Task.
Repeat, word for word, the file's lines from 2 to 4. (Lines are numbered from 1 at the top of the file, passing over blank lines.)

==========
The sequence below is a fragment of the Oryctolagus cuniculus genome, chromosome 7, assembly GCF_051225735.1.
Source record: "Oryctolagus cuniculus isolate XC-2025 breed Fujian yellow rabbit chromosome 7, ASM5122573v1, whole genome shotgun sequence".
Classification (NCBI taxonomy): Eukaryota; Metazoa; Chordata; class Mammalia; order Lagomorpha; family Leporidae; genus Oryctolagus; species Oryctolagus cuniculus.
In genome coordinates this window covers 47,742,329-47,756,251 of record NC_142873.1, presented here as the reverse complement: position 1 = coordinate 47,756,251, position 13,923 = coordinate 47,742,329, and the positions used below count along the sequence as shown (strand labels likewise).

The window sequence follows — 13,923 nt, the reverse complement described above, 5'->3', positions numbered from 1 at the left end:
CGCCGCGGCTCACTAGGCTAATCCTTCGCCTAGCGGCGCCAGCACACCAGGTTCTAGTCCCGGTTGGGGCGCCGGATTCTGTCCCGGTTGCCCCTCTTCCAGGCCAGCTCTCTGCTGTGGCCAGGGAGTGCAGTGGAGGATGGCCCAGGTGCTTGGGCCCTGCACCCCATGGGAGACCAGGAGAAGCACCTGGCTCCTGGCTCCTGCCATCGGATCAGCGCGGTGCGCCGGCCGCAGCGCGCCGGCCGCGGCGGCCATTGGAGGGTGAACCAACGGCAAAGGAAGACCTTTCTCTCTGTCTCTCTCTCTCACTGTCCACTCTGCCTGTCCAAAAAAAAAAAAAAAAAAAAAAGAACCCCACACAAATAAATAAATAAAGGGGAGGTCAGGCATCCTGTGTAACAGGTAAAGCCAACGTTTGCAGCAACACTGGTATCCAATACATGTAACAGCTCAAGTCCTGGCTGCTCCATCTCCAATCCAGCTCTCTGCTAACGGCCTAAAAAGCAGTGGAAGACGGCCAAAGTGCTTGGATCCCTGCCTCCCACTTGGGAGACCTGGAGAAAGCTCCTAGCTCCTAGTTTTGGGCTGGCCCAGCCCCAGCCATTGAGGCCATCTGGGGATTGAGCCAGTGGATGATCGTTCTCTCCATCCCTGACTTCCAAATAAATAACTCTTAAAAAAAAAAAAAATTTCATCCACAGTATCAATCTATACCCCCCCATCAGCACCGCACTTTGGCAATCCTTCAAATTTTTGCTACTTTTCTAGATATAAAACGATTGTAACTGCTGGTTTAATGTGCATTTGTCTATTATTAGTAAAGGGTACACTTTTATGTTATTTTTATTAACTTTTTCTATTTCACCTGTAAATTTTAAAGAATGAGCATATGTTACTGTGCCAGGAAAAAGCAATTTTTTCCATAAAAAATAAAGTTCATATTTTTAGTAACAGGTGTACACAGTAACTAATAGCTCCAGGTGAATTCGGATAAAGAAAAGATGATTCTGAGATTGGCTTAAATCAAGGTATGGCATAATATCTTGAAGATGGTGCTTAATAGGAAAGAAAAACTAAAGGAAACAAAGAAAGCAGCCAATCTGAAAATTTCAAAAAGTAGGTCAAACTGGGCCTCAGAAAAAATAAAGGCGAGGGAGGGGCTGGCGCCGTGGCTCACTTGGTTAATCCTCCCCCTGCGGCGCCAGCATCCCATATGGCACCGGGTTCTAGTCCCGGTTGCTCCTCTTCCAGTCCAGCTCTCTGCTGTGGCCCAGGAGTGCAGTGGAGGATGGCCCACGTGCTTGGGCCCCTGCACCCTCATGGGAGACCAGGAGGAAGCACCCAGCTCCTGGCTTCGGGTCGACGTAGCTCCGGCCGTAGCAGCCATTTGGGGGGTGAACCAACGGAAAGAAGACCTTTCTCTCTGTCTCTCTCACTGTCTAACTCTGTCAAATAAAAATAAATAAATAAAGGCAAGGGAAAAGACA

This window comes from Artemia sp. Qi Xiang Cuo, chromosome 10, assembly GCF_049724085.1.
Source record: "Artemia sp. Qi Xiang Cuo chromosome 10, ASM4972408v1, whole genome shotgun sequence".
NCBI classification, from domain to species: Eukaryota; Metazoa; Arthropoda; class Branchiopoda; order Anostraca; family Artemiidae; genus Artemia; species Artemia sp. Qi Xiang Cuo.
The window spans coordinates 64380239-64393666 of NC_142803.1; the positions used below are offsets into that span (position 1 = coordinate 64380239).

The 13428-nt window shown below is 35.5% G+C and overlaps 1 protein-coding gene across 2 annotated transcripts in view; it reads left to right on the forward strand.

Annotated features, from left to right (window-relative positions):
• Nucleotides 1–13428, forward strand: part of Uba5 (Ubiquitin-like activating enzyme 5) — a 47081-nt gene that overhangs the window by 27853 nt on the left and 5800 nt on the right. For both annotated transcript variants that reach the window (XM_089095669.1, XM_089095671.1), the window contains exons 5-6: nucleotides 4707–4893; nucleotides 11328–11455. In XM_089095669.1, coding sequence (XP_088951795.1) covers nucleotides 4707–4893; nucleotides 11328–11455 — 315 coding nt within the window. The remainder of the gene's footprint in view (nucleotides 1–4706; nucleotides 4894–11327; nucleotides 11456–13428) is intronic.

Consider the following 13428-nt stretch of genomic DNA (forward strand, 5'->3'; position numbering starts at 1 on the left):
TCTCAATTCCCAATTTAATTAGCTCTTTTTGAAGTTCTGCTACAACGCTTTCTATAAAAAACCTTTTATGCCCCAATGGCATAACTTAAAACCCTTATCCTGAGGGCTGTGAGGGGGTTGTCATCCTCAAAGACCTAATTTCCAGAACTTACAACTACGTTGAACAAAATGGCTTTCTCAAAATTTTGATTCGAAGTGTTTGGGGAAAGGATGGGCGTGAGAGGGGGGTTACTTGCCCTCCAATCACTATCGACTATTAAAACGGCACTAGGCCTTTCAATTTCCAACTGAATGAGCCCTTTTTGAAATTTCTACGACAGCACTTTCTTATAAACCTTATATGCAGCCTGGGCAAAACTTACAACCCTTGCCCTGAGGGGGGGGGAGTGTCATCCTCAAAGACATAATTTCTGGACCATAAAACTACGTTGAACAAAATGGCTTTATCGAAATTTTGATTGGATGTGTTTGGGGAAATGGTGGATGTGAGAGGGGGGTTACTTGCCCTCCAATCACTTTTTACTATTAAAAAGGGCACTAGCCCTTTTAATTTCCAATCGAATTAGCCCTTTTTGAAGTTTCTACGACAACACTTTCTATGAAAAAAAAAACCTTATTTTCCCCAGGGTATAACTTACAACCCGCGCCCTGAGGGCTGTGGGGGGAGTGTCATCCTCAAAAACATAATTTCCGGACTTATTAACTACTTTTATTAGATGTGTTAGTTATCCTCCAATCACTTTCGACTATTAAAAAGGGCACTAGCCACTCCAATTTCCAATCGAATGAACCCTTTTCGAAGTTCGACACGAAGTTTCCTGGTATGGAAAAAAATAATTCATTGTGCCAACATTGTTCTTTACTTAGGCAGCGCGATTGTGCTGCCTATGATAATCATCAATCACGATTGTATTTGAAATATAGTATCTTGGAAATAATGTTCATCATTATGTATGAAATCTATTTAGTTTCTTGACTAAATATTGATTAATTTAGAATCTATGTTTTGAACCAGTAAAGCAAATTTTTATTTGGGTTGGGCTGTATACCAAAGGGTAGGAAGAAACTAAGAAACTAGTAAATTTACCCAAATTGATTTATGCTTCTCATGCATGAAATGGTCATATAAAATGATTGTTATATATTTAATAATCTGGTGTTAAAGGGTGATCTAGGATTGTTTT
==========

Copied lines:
Source record: "Oryctolagus cuniculus isolate XC-2025 breed Fujian yellow rabbit chromosome 7, ASM5122573v1, whole genome shotgun sequence".
Classification (NCBI taxonomy): Eukaryota; Metazoa; Chordata; class Mammalia; order Lagomorpha; family Leporidae; genus Oryctolagus; species Oryctolagus cuniculus.
In genome coordinates this window covers 47,742,329-47,756,251 of record NC_142873.1, presented here as the reverse complement: position 1 = coordinate 47,756,251, position 13,923 = coordinate 47,742,329, and the positions used below count along the sequence as shown (strand labels likewise).